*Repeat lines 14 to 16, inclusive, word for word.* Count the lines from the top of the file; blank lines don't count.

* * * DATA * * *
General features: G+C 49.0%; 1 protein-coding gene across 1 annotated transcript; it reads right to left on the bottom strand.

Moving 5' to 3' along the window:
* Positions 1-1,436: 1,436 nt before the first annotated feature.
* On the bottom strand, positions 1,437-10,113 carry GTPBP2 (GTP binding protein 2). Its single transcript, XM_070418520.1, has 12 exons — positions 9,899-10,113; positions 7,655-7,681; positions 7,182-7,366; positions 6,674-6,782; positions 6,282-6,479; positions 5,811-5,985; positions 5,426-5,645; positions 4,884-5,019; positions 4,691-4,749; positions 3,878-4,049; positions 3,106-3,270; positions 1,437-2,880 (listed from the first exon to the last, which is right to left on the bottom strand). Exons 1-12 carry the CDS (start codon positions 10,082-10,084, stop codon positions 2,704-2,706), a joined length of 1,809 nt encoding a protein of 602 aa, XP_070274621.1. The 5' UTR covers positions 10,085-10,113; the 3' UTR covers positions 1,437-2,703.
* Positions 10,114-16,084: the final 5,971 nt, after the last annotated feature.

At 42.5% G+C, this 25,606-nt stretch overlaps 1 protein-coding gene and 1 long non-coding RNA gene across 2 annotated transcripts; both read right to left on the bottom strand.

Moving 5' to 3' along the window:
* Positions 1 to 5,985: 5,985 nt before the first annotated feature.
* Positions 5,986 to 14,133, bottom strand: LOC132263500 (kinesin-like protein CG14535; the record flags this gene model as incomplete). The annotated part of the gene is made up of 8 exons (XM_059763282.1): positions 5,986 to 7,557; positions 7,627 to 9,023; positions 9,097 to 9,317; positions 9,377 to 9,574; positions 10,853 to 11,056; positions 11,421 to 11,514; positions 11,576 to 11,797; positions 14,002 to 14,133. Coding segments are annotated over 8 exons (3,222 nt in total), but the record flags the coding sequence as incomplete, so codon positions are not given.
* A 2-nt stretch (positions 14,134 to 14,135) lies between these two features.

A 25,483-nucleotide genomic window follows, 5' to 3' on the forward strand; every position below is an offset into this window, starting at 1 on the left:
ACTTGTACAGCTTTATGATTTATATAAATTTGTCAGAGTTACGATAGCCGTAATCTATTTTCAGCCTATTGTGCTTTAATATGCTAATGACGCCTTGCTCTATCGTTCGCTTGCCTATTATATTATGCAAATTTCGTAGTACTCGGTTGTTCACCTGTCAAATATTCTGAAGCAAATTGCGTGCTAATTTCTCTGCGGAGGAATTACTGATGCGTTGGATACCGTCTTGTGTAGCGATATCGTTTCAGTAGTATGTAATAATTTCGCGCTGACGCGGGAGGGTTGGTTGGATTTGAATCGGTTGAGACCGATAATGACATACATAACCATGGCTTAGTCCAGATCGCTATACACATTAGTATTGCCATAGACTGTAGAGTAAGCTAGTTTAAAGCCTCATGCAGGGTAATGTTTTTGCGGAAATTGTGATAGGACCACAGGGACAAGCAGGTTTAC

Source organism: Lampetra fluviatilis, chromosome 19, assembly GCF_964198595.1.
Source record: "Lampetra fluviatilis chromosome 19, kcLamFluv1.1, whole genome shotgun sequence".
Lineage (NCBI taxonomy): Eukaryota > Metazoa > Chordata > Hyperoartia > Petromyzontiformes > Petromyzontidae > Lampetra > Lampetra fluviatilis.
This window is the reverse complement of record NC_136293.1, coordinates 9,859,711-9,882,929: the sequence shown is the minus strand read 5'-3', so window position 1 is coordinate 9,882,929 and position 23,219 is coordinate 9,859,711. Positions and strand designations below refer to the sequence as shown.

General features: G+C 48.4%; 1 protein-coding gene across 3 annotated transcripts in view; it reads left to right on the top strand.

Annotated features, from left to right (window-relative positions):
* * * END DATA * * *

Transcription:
Source record: "Lampetra fluviatilis chromosome 19, kcLamFluv1.1, whole genome shotgun sequence".
Lineage (NCBI taxonomy): Eukaryota > Metazoa > Chordata > Hyperoartia > Petromyzontiformes > Petromyzontidae > Lampetra > Lampetra fluviatilis.
This window is the reverse complement of record NC_136293.1, coordinates 9,859,711-9,882,929: the sequence shown is the minus strand read 5'-3', so window position 1 is coordinate 9,882,929 and position 23,219 is coordinate 9,859,711. Positions and strand designations below refer to the sequence as shown.